The internationally distinguished scholars who have contributed to this timely book were asked to take part in a collaborative act of demystification: a reconsideration of the eschatological ideas of the last fin de sicle, the 1890s, in the light of the critical thought of the 1990s. Their essays draw upon a range of approaches, and are broadly interdisciplinary. All are characterised by the realisation that, with a century's hindsight, the late 1800s should be seen not so much as a period of decadence as of discovery and growth.
This interdisciplinary text explores the scope for applying psychoanalytical ideas to gender inequalities that are inherent in the educational system. Although modern education aims to egalitarian and meritocratic, it is still true that in most cases it does not improve the life chances of girls to the extent that it ought to, or does for boys. Based on literature gathered from North America, Europe and Britain, this text argues for an 'object relations' approach when analysing gender differences in subject choice and polarisation in reading, writing and drawing, and stresses the need to pay close attention to the unconscious processes which school settings mobilise. Analysing the concept of 'in Loco Parentis', it presents parenting as the emotional substructure of education, and suggests challenging areas for future empirical work.
From nineteenth-century paintings of fires raging through New York City to scenes of Manhattan engulfed by a gigantic wave in the 1998 movie Deep Impact, images of the city’s end have been prolific and diverse. Why have Americans repeatedly imagined New York’s destruction? What do the fantasies of annihilation played out in virtually every form of literature and art mean? This book is the first to investigate two centuries of imagined cataclysms visited upon New York, and to provide a critical historical perspective to our understanding of the events of September 11, 2001. Max Page examines the destruction fantasies created by American writers and imagemakers at various stages of New York’s development. Seen in every medium from newspapers and films to novels, paintings, and computer software, such images, though disturbing, have been continuously popular. Page demonstrates with vivid examples and illustrations how each era’s destruction genre has reflected the city’s economic, political, racial, or physical tensions, and he also shows how the images have become forces in their own right, shaping Americans’ perceptions of New York and of cities in general.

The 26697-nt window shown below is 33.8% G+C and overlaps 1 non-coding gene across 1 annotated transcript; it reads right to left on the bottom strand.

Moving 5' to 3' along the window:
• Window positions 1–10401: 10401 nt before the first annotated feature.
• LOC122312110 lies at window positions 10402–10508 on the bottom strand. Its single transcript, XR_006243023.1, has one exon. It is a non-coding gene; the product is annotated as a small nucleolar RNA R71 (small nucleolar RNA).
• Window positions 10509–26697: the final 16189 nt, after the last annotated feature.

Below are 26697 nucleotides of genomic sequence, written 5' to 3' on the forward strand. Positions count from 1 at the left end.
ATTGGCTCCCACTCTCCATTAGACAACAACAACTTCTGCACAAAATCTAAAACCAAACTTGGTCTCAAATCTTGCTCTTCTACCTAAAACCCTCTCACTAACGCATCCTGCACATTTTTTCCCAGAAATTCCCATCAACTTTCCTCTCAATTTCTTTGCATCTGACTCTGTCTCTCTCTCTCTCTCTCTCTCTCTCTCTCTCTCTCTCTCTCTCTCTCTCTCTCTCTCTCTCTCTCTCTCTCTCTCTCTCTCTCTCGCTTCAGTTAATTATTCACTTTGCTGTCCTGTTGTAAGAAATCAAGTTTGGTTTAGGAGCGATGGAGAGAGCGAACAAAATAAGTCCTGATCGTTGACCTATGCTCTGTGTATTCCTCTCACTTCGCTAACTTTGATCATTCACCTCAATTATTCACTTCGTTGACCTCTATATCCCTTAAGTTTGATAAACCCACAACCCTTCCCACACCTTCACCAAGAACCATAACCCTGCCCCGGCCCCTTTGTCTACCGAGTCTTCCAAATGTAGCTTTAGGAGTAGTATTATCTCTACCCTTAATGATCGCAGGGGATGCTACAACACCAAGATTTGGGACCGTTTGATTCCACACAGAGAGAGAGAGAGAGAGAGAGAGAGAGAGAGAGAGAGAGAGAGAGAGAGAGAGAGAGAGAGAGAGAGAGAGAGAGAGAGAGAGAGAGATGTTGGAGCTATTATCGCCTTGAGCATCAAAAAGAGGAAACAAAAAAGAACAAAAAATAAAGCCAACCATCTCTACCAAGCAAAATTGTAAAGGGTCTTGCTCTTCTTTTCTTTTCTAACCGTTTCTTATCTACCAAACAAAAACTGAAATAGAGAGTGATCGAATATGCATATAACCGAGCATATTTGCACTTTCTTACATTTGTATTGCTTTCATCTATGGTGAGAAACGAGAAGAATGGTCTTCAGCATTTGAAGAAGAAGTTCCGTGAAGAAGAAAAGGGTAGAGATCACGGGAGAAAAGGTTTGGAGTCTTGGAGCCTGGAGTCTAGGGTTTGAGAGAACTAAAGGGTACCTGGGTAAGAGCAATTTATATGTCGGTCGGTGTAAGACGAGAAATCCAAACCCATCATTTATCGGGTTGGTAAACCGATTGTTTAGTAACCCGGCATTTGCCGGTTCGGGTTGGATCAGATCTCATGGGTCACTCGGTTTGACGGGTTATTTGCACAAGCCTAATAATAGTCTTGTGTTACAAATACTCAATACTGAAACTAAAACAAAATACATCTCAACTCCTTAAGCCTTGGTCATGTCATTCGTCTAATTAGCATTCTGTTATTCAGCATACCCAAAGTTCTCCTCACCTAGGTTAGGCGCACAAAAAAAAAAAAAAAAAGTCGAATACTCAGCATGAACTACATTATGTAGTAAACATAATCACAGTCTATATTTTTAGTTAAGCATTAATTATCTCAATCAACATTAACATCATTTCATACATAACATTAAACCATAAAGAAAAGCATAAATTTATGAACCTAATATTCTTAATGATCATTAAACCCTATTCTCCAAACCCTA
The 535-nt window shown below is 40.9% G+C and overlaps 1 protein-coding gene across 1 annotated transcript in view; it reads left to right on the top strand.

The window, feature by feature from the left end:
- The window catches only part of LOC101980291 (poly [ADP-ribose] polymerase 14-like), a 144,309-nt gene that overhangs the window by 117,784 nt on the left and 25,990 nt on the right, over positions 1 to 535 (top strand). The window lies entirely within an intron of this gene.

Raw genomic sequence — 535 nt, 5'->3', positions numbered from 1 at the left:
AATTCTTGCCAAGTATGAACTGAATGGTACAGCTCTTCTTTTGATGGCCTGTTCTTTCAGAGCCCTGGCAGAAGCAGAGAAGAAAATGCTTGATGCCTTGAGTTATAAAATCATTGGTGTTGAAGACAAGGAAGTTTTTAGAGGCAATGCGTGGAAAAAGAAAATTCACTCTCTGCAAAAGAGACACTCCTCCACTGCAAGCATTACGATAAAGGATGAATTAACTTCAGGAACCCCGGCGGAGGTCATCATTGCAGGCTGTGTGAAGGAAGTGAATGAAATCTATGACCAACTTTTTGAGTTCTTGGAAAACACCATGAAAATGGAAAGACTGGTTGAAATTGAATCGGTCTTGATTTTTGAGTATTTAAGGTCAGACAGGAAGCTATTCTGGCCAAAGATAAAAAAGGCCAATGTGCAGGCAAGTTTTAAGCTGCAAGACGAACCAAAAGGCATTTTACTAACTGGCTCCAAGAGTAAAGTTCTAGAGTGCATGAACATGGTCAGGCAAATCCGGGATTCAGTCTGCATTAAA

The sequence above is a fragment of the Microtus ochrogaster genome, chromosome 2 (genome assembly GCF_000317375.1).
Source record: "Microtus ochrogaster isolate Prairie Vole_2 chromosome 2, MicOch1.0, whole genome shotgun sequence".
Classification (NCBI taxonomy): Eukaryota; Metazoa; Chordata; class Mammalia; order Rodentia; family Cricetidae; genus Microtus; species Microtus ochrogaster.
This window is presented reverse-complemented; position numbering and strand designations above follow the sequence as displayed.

Publisher: Sydney : Australia and New Zealand Book Company
Category: Papua New Guinea
Based partially on previously published work by the author: in Racism, the Australian experience. Vol. 3, Colonialism, edited by F.S. Stevens, published Sydney : Australia and New Zealand Book Co., 1972.
Psychodynamic Psychotherapy in Child and Adolescent Psychiatric Clinics covers topics in three major categories in two volumes of this series: 1. Approaches to Specific Conditions; 2. Special Features in Working with Children; 3. Research Presented for the Clinician. Specific conditions covered are: Anxiety, Trauma, Depression, Eating Disorders, Incipient Borderline Personality Disorders, and the Medically Ill Youth. Special Features include the various therapies in Psychodynamic psychotherapy: Play Techniques, Use of Boardgames, Perspectives on Psychotropic Medications for Children, Parent Work, Family Therapy, and Dyadic Therapies. Research for Clinicians includes Neuroscience, Evidence Base, and Developmental Perspectives.